Training Industry Magazine - Summer 2016 - (Page 3)

PERSPECTIVES - K E N TAY LO R This edition of Training Industry Magazine challenges us to think broadly about how and when we need to focus on the long-term skills impact of training programs. When it comes to truly impacting the performance of an employee on the job, we have to think beyond the event and focus on the battle against the Ebbinghaus Forgetting Curve - the consumer of much of our investment in employee development. ANY INVESTMENT IN SUSTAINING THE IMPACT OF A TRAINING PROGRAM SHOULD BE VIEWED AS INSURANCE FOR OUR ROI. I liken an investment in sustaining support for a training program to an insurance policy for the return on investment of the program. Any time we can help employees retain the skills we helped them develop, the more likely they are to use that skill, and that in my opinion is at the heart of great training programs. At a recent conference, I was amazed to see the degree to which the supply side of our industry is developing innovative ways to help employees retain information. The core of all this innovation is focused on a few key notions that can be included in any program, even the most budget constrained program. First, your sustainment strategy needs to be relevant to the context in which the learner will consume the content. Having a salesperson watch a one-hour e-learning module on his/ her smartphone to brush up before a sales call isn't likely to work, and will probably be ignored. Second, we need to look for triggers in the employees work environment that can be used to prompt them to refresh a skill. For example, during performance review time (the trigger), it might make sense for a feedback tips and tricks video to be sent out to managers as they prep for their periodic employee reviews. Third, think broadly about what constitutes a sustainment strategy and what tools will be used for reinforcement. As with any addition to an L&D project, be careful what you introduce into your programs because the learner will become accustom to the quality of your sustainment strategy (meaning: if it is effective then they will engage, if it is not then they will ignore the reinforcement). This edition of the magazine has a collection of ideas that can help you sustain the impact of learning beyond the event and even how to build sustainment into your program design. The earlier you consider building it in, the less difficult and costly the additions will be. As always, please feel free to reach out and let us know your thoughts. Ken Taylor is the president and editor in chief of Training Industry, Inc. Email Ken T R A I N I N G I N DUSTR Y MA GAZ INE - SUMMER201 6 I WWW.TRAI NINGINDU S T RY . C OM/ MAGAZ I NE 3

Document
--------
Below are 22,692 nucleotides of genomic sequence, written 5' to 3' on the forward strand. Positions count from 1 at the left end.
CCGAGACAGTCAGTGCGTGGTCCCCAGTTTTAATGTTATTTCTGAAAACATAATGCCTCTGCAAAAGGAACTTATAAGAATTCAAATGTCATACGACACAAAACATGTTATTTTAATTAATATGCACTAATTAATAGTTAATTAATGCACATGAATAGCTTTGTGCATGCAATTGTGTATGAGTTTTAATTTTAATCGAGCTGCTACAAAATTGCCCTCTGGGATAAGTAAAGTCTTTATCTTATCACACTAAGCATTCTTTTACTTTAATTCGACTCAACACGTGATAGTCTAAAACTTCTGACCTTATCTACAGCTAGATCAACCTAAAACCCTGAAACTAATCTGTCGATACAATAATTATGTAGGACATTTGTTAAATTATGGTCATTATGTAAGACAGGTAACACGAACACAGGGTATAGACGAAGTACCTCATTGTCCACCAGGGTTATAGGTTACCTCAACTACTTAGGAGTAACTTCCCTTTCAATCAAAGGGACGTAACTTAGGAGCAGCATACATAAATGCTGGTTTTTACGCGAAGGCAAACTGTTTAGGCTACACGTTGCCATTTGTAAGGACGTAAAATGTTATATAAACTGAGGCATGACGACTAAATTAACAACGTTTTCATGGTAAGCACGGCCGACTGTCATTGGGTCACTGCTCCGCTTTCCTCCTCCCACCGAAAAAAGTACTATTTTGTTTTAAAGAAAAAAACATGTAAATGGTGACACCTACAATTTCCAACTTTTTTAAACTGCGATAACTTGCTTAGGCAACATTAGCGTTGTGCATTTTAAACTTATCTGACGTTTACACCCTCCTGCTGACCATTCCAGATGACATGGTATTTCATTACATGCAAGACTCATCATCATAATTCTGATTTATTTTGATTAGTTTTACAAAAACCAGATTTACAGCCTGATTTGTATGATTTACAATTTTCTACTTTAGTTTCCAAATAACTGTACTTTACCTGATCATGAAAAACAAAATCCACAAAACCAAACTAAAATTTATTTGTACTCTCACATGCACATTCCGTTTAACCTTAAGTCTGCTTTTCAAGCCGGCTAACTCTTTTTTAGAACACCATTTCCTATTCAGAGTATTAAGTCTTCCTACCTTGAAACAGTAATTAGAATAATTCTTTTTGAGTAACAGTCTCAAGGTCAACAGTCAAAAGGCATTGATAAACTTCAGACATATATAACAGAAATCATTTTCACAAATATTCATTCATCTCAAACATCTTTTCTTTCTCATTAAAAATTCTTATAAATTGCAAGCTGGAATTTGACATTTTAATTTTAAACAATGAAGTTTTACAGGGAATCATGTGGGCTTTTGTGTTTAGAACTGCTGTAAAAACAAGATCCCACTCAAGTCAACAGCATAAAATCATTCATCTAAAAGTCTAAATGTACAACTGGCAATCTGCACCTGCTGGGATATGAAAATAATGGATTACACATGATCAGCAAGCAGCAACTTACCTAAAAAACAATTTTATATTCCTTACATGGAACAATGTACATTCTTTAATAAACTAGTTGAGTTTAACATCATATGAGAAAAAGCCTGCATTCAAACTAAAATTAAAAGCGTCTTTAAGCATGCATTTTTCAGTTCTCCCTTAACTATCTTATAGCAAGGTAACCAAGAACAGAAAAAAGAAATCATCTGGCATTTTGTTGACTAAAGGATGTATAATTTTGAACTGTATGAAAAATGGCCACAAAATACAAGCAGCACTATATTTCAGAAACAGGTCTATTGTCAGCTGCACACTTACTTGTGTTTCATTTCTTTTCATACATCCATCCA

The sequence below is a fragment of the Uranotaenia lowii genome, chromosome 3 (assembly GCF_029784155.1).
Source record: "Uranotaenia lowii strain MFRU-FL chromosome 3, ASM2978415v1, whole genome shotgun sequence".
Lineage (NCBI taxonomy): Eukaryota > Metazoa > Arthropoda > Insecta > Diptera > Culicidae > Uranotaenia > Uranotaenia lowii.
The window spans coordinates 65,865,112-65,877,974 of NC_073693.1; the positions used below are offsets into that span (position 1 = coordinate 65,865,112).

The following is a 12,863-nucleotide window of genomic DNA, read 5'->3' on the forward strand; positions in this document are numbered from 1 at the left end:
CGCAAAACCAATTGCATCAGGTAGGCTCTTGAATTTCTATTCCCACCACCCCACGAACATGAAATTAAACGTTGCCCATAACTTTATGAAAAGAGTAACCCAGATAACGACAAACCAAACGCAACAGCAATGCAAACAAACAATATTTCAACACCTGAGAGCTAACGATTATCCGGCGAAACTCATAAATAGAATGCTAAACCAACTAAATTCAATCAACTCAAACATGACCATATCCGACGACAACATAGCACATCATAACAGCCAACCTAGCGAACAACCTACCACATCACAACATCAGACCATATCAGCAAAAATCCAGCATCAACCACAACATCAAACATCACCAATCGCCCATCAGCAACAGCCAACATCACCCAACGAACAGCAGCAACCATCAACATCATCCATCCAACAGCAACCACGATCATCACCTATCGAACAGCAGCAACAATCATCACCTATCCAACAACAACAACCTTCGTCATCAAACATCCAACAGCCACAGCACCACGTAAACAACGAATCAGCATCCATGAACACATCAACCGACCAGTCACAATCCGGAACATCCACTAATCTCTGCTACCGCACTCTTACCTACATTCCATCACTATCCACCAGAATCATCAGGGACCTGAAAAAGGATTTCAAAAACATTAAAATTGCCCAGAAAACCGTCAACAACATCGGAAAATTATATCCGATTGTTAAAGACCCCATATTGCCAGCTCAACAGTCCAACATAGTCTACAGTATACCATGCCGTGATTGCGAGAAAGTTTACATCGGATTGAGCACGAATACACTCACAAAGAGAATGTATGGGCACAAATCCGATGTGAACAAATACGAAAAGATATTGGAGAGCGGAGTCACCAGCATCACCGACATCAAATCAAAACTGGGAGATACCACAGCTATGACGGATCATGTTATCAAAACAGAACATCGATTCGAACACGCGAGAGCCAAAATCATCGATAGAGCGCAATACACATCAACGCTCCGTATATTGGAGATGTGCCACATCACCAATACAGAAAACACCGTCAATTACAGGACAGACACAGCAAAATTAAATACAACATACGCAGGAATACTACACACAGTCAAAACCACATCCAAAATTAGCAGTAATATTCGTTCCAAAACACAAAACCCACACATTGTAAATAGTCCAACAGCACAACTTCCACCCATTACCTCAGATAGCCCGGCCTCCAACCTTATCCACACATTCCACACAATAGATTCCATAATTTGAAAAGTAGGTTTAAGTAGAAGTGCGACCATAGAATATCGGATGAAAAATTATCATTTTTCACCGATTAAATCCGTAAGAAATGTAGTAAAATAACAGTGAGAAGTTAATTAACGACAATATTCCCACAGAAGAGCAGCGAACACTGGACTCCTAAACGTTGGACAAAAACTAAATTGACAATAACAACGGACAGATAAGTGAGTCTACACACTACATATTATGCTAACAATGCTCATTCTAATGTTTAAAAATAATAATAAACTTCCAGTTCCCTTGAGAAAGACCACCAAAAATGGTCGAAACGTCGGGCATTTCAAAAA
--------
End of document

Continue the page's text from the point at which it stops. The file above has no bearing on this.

Table of Contents for the Digital Edition of Training Industry Magazine - Summer 2016

Table of Contents
Three Strategies to Ensure Your Training Has Tensile Strength
Experience, Exposure and Education
Beyond the Classroom Paradigm
Applying the Buddy System
Purpose-Driven Professional & Organization Success
Making It Personal: The Four Pillars of High-Impact Mentoring
Blowing Your Millennial Mindset
Hidden Forces: Unconscious Bias in Learning
Memory: The Critical Bottleneck to Learning
Gender Barriers & Solutions to Leadership
Cognititive Collaboration: Utilizing Diverse Thinking & Behavioral Preferences
Get Into the Act: Accelerating Collaborative Teamwork
Dispelling the Five Myths of Microlearning
Quicken Loans: Culture Driven
Developing Global Leaders: On-the-Job Leadership Development
From Where I Sit
Why Do We Wait to Train Our Managers?
Is Knowledge Overrated?
Is Your Business Acument Showing?
Avnet Expands Services with ExitCertified Acquisition
Company News
What's Online
Training Talk

Training Industry Magazine - Summer 2016